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fierelly

Hello! I love 35mm film photography

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I recently acquired a Contax RTS III in great condition and have been having a lot of fun.

Film photography is making a comeback (damned hipsters..) but I don't mind the current low-key and beautiful film photography world one bit.


Fan of Helen Levitt and Walker Evans.

Any 35mm photographers out there, I love learning about cameras. Please let me know what you've got and how it's been treating you!

 

Thank you,

Patrick

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Yes I started with 35mm on my very first camera in the 80's & they even accept film photograph scans on here which is great. (the only stock site that has so far) I have many film slides where you used a proejctor to view or small 35mm slide viewer. You need good quality scans though (not from those realy cheap scanners) But you can send them somewhere at reasonable cost to get scanned, negatives about £1 a strip slides are more. I do my own slide scans on an old Nikon scanner from 2003 which alamy accepted with no trouble as long as you crop the edges of the photo on a paint program. A good new scanner I believe is an Epson Perfection V550 which has adapters for 35mm or roll film. You need to remove dust & any sratches on the scanned photo though. but most good scanners including mine have digital ICE scratch dust removing  systems built in.

I'd love to use film again & when I told a friend that, they gave me a Minolta dymax SLR and some sony / Minolta lenses. I recently bought a sony NEX digital cam just so I could use these lenses (with an adapter)

I don't think I'd use slide film again though because its so expensive. neg film is much cheaper to both buy and have developed. I have many old negatives too but sadly don't have the 35mm neg adapter for my scanner are hard to get now and scanning prints will be nowhere near as good..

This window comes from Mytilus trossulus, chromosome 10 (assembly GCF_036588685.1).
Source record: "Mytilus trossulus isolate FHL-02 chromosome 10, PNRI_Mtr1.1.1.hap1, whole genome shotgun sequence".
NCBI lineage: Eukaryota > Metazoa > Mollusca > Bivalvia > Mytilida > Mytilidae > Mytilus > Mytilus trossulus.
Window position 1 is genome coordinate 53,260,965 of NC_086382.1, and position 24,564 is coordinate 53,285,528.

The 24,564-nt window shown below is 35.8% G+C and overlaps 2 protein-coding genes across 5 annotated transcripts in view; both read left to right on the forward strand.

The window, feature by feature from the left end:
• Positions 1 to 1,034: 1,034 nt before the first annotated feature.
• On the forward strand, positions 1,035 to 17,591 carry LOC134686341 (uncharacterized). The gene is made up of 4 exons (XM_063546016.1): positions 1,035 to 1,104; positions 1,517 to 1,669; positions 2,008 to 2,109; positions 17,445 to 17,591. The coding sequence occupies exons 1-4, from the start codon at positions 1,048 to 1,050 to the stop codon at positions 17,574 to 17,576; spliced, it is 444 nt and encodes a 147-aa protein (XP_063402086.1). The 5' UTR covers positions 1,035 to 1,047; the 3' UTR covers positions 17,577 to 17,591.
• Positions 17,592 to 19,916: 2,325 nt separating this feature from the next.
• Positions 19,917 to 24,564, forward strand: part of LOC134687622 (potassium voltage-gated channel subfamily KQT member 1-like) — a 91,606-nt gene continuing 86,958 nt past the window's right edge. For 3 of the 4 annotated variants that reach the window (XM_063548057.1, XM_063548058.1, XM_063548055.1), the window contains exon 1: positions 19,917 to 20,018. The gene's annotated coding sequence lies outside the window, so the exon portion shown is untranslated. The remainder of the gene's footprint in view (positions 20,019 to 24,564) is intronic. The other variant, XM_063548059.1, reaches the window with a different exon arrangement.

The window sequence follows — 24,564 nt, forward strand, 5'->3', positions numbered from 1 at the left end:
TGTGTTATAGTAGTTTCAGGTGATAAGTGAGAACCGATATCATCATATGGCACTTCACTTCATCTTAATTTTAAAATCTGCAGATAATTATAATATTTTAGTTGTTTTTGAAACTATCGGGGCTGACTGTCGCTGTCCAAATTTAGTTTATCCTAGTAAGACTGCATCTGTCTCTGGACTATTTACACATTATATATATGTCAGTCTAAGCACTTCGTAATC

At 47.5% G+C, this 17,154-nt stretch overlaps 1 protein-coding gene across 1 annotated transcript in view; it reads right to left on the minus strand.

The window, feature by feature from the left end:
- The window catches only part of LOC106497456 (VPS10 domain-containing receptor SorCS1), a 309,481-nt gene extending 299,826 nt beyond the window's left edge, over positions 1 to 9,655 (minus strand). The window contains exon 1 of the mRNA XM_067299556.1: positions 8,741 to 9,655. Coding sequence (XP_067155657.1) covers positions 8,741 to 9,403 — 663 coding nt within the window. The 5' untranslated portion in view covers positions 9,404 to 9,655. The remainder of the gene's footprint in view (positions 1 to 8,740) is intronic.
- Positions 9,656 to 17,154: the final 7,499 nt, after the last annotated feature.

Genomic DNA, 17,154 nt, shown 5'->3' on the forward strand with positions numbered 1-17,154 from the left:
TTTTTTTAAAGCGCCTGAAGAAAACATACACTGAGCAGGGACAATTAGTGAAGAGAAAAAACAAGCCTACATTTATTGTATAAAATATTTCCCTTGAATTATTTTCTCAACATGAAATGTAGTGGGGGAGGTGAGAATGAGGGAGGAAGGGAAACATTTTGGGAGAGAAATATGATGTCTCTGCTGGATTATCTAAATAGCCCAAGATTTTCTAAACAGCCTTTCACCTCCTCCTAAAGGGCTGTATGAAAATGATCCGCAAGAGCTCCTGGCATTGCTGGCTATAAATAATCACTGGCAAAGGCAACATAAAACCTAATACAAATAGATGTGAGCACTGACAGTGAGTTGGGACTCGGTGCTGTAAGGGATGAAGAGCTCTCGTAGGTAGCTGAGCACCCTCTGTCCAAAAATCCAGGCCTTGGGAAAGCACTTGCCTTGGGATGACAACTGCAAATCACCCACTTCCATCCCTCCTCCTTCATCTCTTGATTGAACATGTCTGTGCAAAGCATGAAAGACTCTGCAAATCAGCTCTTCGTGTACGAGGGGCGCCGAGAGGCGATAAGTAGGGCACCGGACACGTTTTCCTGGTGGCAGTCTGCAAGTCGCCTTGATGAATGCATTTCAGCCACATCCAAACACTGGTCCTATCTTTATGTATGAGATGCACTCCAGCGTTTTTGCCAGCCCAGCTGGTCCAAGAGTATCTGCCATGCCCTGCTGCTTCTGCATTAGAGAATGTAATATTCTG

What might be a good idea is to carry a film camera if you go somewhere special so you can shoot film as well as digital & have cameras that take the same lenses so not so much to carry - and if the battery runs out on the digital.

Edited by dunstun365
more info

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On 25/11/2019 at 20:09, fierelly said:

recently acquired a Contax RTS III in great condition and have been having a lot of fun.

I think that you've encompassed it in that sentence, shooting film is about having fun and I'm glad that you are, and I'm also glad that film photography is gaining ground, particularly amongst the young, and amongst some of us older hipsters of course. It would be a lie to say that I shoot much film these days and, since this is a stock photography forum, unwise to think it is at all sensible to use it for serious stock photography, but to have fun - yes, of course.

 

One thing that you can't take away from film, you have an analogue original that you can hold in your hands, and if looked after reasonably carefully will survive for at least a hundred years, good luck with your terabytes of data in 20 years or so. Also film cameras are beautiful objects in their own right, your Contax is very high quality as are its lenses but you may find that now you just can't resist getting some more cameras here and there (Gear Acquisition Syndrome). Light seals usually need replacing and of course some repairs can be expensive but you may just be lucky, 

 

There is quite a lot on film / slide scanning on here because many have images taken in the pre-digital era and it is possible for these to sell, particularly if they have some period or historical merit.

 

Have fun.

Edited by Harry Harrison

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35 years of shooting film was enough. I have no nostalgia for traveling with 500 to 600 rolls of color film. I have maybe two dozen images at Alamy that were shot on film. 

 

 

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Here's an update from Speed Graphic in the UK, as they say, good news and bad:

Kodak: the good news and the bad